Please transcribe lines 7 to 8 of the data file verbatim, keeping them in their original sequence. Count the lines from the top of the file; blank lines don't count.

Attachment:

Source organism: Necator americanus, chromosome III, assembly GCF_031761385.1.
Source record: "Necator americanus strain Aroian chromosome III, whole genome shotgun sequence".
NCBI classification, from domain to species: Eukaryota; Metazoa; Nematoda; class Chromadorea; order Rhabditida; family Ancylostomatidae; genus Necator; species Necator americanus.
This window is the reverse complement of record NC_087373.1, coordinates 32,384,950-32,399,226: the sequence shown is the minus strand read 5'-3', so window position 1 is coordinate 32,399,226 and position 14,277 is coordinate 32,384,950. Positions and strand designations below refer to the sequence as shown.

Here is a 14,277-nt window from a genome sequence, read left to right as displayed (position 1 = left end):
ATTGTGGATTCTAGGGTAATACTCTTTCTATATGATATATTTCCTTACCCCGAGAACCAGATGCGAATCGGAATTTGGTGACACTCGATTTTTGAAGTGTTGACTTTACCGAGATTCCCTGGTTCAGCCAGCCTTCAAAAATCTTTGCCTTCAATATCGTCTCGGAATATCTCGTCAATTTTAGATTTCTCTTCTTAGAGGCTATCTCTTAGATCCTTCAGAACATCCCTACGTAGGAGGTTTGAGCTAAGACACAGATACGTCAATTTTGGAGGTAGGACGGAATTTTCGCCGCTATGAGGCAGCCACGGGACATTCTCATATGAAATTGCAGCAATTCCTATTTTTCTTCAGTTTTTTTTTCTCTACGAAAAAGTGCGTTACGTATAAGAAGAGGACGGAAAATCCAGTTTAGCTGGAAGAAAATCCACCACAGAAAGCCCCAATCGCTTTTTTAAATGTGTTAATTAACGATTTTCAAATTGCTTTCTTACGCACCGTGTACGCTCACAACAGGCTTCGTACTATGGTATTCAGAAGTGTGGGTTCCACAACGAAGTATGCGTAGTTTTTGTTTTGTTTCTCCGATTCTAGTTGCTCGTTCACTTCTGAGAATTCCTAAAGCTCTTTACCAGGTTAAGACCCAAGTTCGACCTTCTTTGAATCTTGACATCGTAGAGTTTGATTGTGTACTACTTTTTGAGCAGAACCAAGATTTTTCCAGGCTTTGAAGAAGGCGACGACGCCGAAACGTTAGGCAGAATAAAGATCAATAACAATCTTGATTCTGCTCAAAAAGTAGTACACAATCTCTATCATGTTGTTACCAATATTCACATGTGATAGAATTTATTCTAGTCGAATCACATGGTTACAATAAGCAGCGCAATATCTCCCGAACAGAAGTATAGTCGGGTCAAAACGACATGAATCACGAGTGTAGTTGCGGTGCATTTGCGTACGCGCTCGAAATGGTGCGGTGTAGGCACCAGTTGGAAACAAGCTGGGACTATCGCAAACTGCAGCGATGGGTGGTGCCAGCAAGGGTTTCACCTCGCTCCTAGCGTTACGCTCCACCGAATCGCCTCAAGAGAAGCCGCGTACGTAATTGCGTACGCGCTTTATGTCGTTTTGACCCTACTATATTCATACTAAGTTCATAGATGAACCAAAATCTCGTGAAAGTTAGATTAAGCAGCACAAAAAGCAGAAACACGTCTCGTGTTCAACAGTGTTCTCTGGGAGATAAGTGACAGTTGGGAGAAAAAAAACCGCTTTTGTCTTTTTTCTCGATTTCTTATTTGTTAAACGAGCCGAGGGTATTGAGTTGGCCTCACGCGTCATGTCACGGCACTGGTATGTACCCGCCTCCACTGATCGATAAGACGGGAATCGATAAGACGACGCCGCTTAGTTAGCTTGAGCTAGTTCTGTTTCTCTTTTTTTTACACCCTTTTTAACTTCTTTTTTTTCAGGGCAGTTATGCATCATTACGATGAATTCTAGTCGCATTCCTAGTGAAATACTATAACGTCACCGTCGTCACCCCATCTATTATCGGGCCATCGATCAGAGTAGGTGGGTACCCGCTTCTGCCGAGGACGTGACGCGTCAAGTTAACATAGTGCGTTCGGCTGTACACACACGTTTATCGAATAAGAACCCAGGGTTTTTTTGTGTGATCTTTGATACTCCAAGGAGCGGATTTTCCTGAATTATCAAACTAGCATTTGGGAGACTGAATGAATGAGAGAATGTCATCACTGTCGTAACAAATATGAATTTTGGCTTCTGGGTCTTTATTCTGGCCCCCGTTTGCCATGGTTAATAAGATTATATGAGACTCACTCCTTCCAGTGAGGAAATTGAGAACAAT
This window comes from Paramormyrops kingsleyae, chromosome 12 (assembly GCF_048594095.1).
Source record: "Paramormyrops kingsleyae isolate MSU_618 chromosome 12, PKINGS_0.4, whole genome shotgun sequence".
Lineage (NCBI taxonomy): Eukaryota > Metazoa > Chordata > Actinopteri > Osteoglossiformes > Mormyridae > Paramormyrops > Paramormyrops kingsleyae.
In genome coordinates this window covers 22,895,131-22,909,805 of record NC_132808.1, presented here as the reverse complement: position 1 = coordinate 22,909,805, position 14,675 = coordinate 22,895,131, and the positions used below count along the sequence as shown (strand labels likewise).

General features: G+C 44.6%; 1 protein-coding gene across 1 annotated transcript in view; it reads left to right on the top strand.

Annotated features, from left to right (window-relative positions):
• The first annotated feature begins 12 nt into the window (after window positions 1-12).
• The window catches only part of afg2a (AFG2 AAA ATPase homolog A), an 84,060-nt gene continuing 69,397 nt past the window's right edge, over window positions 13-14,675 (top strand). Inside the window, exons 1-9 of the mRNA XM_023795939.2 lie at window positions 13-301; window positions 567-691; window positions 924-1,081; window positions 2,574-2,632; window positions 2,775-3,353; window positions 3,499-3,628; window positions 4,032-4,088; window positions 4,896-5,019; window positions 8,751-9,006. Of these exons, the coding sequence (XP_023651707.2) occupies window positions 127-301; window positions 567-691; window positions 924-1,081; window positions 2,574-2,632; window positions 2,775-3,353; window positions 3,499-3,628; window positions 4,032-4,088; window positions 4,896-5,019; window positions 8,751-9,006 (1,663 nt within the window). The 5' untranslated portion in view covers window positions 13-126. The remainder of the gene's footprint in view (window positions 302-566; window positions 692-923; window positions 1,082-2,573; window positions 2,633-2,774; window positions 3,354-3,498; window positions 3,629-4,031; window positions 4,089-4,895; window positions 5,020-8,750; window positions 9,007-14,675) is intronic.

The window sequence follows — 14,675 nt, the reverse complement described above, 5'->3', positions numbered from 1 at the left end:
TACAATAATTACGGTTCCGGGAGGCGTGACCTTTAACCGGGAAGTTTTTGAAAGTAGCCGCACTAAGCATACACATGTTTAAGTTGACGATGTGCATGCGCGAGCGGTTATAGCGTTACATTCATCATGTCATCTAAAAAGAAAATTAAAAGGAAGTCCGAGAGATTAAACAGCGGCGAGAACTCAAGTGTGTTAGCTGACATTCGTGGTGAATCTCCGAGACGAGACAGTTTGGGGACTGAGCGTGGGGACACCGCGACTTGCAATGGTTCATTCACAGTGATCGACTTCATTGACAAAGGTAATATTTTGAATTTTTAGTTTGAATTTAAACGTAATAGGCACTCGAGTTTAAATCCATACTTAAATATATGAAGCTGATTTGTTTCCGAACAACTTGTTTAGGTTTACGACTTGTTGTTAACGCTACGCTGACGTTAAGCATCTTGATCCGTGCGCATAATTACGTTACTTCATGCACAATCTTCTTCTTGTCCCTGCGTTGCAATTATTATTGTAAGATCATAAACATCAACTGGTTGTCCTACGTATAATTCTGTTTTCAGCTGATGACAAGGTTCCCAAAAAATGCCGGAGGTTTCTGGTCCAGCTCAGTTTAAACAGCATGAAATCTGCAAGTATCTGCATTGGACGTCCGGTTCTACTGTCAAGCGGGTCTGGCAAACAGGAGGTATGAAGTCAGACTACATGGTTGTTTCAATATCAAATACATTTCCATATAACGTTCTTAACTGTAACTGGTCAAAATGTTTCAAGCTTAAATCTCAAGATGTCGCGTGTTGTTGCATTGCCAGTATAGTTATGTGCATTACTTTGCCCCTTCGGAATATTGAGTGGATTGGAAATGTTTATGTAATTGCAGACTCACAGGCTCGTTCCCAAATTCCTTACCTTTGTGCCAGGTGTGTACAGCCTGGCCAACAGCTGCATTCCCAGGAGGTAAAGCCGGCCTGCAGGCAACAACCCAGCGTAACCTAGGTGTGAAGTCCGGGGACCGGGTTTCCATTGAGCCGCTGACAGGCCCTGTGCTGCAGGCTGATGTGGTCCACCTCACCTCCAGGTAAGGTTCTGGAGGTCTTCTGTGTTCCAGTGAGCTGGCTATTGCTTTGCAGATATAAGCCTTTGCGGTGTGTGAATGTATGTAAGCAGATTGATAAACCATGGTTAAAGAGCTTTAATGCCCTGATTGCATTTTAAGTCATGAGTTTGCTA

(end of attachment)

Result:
This window comes from Paramormyrops kingsleyae, chromosome 12 (assembly GCF_048594095.1).
Source record: "Paramormyrops kingsleyae isolate MSU_618 chromosome 12, PKINGS_0.4, whole genome shotgun sequence".